John P. D. John, 1889-1895
DePauw's Seventh President
The first of only two presidents to be appointed from the teaching faculty, John Price Durbin John was one of DePauw's most popular teachers and administrators. He was born in southeastern Indiana and attended Brookville College but did not graduate. Later he went back as first professor and then president of that institution before moving on to become president of Moore's Hill College - now the University of Evansville. After further study in Europe he was invited to join Indiana Asbury in 1882 as professor of Hebrew and adjunct professor of Latin. The largely self-taught John showed his versatility, however, by instead accepting the chair of applied mathematics and astronomy. In addition he was briefly director of the department of music and conductor of the college chorus. His wife Orra John taught piano and voice from 1883 to 1890, making them the first married couple on the university faculty.
John was the favored candidate of the student body for the presidency when Alexander Martin resigned in 1889, as evidenced by a petition to the trustees signed by 800 undergraduates. When the news reached Greencastle of his election to that post on December 12, the college bell was rung for three hours and a holiday from classes declared. A large throng went to the Vandalia railroad station to meet the new president, the cadets marching in full uniform with the Greencastle Brass Band. Students pulled his carriage to East College for speeches and general festivities in Meharry Hall.
While John played a major role in creating an elective system at DePauw replacing the rigid classical curriculum as part of his advocacy of the "New Education," he was less successful as an administrator dealing with the board of trustees during a time of financial retrenchment. In 1895, after a bungled attempt by the board to name a chancellor in charge of financial affairs to share authority with John, the latter submitted his resignation as president. Although there seemed to be considerable support for the embattled president among students, faculty, and the whole university constituency, the resignation was accepted.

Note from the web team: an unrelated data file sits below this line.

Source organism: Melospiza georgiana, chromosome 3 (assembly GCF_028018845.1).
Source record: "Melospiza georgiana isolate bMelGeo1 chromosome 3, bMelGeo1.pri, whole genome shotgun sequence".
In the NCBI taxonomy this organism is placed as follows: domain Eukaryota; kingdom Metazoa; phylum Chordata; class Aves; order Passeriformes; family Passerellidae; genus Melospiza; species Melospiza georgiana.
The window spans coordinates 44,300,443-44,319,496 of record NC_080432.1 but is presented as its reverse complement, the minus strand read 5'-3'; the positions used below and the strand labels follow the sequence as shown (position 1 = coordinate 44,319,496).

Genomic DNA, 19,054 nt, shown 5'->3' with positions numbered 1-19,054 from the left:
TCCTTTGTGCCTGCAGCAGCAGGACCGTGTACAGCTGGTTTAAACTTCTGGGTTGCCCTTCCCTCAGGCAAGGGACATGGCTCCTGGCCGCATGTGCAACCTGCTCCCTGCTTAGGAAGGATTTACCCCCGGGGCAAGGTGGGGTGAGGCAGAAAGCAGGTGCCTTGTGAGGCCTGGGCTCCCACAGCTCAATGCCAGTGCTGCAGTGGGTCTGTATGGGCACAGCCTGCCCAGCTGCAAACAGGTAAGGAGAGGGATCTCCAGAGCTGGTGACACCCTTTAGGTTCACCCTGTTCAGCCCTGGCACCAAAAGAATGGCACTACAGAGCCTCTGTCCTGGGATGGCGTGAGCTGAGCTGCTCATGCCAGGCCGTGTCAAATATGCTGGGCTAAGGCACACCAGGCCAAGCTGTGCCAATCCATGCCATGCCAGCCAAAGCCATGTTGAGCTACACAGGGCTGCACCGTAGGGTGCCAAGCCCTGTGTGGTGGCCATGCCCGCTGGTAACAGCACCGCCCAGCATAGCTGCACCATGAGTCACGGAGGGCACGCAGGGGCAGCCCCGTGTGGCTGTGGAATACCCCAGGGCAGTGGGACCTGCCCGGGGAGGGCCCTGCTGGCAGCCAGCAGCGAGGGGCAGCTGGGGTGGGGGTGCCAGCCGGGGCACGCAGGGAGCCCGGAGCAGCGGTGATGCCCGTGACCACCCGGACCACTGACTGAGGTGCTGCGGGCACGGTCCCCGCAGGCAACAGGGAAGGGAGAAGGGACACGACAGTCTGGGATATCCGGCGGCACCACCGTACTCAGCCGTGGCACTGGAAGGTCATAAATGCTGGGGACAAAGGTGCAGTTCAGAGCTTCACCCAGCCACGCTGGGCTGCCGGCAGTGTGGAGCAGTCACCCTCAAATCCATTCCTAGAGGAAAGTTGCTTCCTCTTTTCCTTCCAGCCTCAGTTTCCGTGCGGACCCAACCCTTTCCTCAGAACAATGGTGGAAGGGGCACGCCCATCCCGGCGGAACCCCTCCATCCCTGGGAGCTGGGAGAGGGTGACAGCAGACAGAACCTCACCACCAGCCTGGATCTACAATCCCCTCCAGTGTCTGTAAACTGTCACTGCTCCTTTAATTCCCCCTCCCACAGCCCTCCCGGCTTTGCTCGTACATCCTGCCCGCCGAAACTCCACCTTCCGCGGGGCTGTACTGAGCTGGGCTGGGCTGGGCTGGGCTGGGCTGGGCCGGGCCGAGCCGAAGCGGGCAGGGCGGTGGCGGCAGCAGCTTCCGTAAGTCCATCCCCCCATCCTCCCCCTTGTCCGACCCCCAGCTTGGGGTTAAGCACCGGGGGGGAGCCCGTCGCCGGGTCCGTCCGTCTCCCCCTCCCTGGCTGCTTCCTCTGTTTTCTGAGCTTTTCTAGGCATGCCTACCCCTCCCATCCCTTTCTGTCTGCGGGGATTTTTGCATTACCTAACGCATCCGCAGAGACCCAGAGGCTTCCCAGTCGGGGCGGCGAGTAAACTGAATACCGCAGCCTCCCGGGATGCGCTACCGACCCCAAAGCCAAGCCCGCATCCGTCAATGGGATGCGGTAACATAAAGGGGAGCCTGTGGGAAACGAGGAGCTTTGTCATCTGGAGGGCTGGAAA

John continued to reside in Greencastle for the remaining 21 years of his life, earning a living as a visiting Methodist preacher and on the traveling lecturer circuit. As a main opponent of the famed agnostic orator Robert Ingersoll, he delivered a lecture entitled "Did Man make God, or did God make Man?" 500 times in three years. He was also in demand for his stereopticon-slide talks on his travels in Alaska and the Yukon. He is chiefly remembered at DePauw for the professorship of mathematics endowed in his name.